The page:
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Ben's Beautiful Smile

Wendy Wisner
Bayside, NY, USA
From New Beginnings, Vol. 31 No. 1, 2010, p. 20

My son Benjamin was a happy, breastfed toddler. When he was 15 months old, I noticed a light brown line across his front tooth that could not be scraped away. This brown line is the telltale sign of tooth decay in young children, and I was paralyzed with worry. For three months, as I fretted, researched, and called dentists, I saw that line spread like wildfire from one tooth to another until all four front teeth were affected. It was devastating.

All the research I did, and each dentist I spoke to, suggested that breastmilk (specifically breastmilk consumed while falling asleep and sleeping) was the cause of this decay, and that prompt night weaning was the only way to halt the decay. My gut instinct was that this could not be so. Humans were meant to nurse at night, into toddlerhood, and had been doing so for eons -- why would something so natural and wholesome be damaging?

And, whatever the cause, how on earth could I night wean my little boy? I can see it even more clearly now: he was still such a baby, and was not ready to stop nursing at night.

We would have survived, of course -- many mothers night wean young toddlers gently and successfully -- but it was simply not how I envisioned our nursing relationship progressing. It seemed to me that nursing to sleep was one of the Seven Wonders of the World, and it made me happy to give that to Ben. I remember one afternoon, walking and nursing Ben in the baby carrier, looking down at his warm, sleepy face, his soft fluttersucks, his body drifting off into milky sleep. My heart ached. How could I let this end so abruptly, when neither of us was ready?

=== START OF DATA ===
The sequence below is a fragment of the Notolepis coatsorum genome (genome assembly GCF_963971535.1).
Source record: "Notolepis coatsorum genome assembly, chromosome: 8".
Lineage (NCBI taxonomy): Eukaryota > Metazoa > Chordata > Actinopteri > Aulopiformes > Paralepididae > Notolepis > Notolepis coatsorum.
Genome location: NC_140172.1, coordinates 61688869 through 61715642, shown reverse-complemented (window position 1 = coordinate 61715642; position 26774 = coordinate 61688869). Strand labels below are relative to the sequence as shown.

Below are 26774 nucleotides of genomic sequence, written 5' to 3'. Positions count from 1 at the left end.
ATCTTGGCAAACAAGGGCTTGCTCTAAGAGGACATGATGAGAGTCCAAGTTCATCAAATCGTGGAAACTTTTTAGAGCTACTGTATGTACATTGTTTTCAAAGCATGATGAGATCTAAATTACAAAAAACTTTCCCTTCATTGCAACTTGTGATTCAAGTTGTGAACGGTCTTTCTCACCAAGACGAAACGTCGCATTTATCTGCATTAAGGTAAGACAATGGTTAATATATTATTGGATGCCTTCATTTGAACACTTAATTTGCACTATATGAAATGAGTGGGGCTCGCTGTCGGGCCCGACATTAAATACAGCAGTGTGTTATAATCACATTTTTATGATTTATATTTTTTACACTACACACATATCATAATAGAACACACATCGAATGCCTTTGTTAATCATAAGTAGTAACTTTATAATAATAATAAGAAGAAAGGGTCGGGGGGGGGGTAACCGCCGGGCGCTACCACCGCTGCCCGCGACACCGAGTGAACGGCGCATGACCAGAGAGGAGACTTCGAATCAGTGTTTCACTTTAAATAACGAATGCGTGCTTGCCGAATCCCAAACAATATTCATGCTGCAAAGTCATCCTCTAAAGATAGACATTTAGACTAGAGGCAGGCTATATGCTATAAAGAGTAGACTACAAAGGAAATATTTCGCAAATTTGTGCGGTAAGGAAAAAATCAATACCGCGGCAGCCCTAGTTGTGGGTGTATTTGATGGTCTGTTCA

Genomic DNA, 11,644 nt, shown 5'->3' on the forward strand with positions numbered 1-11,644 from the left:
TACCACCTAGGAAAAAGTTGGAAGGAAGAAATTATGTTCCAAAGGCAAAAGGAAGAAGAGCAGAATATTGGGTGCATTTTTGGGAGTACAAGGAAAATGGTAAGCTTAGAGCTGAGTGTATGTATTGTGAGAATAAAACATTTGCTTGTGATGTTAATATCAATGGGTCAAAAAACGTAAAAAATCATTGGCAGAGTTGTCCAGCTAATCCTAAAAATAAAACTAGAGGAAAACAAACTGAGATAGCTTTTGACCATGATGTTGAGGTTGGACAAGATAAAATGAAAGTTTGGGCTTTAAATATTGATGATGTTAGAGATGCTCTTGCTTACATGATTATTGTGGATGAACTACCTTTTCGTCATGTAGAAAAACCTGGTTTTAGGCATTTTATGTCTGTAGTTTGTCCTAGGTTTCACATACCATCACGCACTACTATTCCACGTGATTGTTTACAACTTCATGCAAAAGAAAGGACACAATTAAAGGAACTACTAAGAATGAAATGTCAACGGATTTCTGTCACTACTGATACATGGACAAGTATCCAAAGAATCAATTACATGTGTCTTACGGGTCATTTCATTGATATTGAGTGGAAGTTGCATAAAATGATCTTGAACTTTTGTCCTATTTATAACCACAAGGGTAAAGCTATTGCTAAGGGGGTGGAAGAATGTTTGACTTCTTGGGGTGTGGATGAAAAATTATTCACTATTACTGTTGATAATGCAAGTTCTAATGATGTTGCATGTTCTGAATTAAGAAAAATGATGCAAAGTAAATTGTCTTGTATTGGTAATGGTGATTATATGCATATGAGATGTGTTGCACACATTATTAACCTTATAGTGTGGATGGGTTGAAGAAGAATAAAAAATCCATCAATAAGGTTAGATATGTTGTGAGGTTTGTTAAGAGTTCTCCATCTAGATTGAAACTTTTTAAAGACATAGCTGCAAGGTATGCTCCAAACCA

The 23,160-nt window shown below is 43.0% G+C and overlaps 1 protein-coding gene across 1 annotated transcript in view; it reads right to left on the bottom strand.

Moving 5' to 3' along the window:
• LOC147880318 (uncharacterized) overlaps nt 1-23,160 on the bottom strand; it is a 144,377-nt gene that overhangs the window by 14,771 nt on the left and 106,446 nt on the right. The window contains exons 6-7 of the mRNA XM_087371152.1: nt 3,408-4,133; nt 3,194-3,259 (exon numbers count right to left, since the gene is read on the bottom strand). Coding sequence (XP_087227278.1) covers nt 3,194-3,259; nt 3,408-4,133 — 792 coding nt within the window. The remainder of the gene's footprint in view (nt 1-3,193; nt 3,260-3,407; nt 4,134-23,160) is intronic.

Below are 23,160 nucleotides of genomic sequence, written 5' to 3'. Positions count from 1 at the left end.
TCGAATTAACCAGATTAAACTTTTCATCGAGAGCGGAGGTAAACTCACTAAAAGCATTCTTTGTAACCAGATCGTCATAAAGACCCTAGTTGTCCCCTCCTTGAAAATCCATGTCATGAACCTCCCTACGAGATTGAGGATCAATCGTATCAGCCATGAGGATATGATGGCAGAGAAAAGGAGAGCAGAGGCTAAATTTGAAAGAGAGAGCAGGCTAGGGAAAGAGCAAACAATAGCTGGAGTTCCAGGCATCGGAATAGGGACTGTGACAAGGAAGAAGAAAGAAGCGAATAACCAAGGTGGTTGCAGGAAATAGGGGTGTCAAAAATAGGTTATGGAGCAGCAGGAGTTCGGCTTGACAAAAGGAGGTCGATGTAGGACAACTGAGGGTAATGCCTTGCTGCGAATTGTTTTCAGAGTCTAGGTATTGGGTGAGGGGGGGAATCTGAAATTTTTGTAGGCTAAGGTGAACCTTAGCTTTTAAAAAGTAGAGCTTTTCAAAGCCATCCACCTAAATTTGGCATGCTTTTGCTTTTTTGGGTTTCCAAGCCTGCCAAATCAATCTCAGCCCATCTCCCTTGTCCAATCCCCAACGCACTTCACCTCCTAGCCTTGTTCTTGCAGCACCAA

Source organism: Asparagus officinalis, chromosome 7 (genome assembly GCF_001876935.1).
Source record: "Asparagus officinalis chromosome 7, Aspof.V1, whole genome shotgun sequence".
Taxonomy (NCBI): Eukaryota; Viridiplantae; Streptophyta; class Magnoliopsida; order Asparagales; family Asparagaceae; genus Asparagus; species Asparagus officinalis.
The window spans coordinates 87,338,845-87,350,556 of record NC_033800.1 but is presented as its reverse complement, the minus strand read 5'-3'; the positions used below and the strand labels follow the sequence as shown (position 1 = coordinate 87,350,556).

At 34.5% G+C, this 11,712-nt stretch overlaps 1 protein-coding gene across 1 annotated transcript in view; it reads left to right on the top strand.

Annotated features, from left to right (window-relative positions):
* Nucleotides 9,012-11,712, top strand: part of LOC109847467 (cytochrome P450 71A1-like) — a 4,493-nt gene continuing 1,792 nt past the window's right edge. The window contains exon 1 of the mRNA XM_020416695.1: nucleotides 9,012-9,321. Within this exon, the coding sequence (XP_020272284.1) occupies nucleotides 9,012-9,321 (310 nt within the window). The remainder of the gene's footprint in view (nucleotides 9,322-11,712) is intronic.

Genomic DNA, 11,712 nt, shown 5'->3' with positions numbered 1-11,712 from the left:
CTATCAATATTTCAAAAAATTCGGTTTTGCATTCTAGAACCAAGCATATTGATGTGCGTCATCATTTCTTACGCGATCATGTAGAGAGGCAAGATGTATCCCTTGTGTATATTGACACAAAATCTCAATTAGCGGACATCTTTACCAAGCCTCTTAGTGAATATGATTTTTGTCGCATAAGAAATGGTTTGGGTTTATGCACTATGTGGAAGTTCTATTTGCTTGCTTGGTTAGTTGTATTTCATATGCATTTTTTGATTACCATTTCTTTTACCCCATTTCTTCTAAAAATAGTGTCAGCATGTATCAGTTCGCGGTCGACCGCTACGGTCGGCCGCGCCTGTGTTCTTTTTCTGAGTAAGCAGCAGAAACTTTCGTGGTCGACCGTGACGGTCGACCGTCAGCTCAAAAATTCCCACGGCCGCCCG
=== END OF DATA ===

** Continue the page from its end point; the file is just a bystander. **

The research was sharply divided. Dentists across the board said breastmilk on the teeth at night caused decay, and recommended that "habit" nursing stop as soon as a baby's first tooth appeared. How many babies would wean prematurely if sleep-time comfort nursing were taken away from them? Breastfeeding advocates mostly said that breastmilk had little, if anything, to do with decay. This was supported by my own experience: all the breastfeeding toddlers I knew nursed at night and had no decay.

And yet, my instincts told me that even if breastmilk didn't cause Ben's decay, it must have played some role, as he consumed so much of it, both day and night. I read an article by Anne Altshuler in La Leche League Leaders' periodical, Leaven Apr/May 2006; 27, "Early Childhood Caries: New Knowledge Has Implications for Breastfeeding Families." Essentially, this article explains that breastmilk alone does not cause much more decay than water, but that breastmilk mixed with solid foods can be damaging to the teeth in certain vulnerable children. This made a lot of sense to me. I knew we had been lax about cleaning Ben's teeth before bed, and that he had slept many nights with a mouth full of food particles mixing with breastmilk.